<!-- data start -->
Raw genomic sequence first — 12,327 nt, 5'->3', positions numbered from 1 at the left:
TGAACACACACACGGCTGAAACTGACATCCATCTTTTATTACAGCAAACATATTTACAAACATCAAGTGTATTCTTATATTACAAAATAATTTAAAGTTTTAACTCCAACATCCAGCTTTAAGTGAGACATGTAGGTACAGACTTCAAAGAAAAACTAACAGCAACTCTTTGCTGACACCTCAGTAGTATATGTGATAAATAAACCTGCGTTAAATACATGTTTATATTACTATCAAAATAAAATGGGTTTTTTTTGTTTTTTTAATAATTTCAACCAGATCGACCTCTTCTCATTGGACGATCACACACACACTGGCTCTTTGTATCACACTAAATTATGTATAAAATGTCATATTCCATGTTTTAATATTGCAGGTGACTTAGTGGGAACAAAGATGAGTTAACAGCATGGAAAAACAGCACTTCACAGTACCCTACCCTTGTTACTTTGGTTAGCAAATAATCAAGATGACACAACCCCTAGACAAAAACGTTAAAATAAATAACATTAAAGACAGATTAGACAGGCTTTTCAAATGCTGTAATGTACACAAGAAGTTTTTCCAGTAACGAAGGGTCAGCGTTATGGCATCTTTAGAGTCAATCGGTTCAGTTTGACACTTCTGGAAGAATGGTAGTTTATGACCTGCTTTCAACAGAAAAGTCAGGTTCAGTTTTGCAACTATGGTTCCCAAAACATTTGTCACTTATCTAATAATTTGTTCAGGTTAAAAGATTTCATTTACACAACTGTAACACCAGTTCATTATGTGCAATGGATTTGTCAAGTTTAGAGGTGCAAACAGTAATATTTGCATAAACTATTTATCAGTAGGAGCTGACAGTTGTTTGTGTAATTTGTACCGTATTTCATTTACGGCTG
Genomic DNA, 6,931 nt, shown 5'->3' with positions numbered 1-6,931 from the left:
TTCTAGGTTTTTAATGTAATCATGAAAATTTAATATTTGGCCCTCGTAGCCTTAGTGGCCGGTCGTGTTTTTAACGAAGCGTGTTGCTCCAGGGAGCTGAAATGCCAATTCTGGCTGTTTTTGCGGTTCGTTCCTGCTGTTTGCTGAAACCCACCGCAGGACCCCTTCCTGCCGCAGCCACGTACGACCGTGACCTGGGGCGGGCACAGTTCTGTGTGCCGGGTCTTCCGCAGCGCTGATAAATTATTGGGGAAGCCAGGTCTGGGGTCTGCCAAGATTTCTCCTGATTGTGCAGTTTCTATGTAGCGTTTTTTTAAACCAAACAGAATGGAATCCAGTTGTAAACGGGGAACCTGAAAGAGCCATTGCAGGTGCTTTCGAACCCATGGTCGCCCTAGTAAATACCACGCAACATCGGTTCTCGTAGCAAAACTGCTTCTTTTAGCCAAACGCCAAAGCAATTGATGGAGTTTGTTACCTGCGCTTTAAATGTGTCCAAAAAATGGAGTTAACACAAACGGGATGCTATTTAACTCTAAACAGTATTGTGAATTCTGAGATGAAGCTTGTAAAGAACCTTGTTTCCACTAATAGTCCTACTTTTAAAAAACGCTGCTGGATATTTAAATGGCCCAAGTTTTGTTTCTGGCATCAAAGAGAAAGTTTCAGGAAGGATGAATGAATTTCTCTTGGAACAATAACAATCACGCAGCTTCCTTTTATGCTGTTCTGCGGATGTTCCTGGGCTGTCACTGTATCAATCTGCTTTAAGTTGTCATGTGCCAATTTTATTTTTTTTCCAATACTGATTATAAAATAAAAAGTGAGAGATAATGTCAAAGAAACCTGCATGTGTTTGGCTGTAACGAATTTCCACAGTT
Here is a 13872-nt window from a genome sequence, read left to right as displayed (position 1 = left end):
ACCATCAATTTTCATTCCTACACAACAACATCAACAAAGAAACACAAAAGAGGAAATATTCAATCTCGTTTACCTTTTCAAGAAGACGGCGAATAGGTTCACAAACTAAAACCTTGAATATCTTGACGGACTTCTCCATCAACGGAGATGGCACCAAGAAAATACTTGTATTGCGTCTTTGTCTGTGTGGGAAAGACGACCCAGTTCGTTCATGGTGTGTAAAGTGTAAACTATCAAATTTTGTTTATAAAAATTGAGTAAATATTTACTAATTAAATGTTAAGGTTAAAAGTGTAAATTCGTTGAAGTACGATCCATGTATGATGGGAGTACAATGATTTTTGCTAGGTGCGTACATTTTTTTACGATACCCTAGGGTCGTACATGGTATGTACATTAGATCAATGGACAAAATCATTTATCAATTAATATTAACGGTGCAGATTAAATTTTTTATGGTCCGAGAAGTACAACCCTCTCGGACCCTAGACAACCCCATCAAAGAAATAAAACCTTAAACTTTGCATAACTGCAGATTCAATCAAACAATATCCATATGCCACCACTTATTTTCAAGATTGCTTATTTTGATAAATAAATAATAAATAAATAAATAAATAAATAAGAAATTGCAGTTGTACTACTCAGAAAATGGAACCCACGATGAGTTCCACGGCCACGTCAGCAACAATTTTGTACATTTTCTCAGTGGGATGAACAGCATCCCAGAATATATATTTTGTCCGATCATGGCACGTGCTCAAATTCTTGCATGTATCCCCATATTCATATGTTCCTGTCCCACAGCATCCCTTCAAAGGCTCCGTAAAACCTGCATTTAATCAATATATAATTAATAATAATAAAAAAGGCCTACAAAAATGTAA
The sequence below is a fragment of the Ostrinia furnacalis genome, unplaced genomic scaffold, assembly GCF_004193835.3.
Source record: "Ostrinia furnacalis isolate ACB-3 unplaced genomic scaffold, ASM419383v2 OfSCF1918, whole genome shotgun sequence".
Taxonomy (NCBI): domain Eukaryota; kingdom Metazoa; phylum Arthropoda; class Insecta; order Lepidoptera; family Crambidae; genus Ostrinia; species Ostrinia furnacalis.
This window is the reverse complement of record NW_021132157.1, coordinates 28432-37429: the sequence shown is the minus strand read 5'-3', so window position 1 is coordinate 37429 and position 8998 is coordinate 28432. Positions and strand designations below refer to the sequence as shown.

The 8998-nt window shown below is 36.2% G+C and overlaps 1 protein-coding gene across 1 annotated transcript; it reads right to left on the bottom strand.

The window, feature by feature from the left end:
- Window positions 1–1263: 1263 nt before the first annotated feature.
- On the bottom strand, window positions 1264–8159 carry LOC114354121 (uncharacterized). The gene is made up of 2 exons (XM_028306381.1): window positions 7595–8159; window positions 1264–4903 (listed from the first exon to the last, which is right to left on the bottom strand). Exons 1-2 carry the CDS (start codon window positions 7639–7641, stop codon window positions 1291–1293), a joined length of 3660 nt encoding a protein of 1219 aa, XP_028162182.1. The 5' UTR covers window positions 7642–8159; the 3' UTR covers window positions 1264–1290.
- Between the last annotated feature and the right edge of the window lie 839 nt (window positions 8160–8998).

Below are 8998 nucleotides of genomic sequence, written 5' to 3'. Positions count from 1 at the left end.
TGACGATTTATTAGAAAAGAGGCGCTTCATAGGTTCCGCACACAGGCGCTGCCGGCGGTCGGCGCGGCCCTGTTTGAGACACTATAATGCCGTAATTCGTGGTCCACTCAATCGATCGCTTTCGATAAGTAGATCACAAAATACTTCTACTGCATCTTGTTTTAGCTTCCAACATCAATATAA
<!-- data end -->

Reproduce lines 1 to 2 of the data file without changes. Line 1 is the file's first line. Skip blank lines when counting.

Raw genomic sequence first — 12,327 nt, 5'->3', positions numbered from 1 at the left:
TGAACACACACACGGCTGAAACTGACATCCATCTTTTATTACAGCAAACATATTTACAAACATCAAGTGTATTCTTATATTACAAAATAATTTAAAGTTTTAACTCCAACATCCAGCTTTAAGTGAGACATGTAGGTACAGACTTCAAAGAAAAACTAACAGCAACTCTTTGCTGACACCTCAGTAGTATATGTGATAAATAAACCTGCGTTAAATACATGTTTATATTACTATCAAAATAAAATGGGTTTTTTTTGTTTTTTTAATAATTTCAACCAGATCGACCTCTTCTCATTGGACGATCACACACACACTGGCTCTTTGTATCACACTAAATTATGTATAAAATGTCATATTCCATGTTTTAATATTGCAGGTGACTTAGTGGGAACAAAGATGAGTTAACAGCATGGAAAAACAGCACTTCACAGTACCCTACCCTTGTTACTTTGGTTAGCAAATAATCAAGATGACACAACCCCTAGACAAAAACGTTAAAATAAATAACATTAAAGACAGATTAGACAGGCTTTTCAAATGCTGTAATGTACACAAGAAGTTTTTCCAGTAACGAAGGGTCAGCGTTATGGCATCTTTAGAGTCAATCGGTTCAGTTTGACACTTCTGGAAGAATGGTAGTTTATGACCTGCTTTCAACAGAAAAGTCAGGTTCAGTTTTGCAACTATGGTTCCCAAAACATTTGTCACTTATCTAATAATTTGTTCAGGTTAAAAGATTTCATTTACACAACTGTAACACCAGTTCATTATGTGCAATGGATTTGTCAAGTTTAGAGGTGCAAACAGTAATATTTGCATAAACTATTTATCAGTAGGAGCTGACAGTTGTTTGTGTAATTTGTACCGTATTTCATTTACGGCTG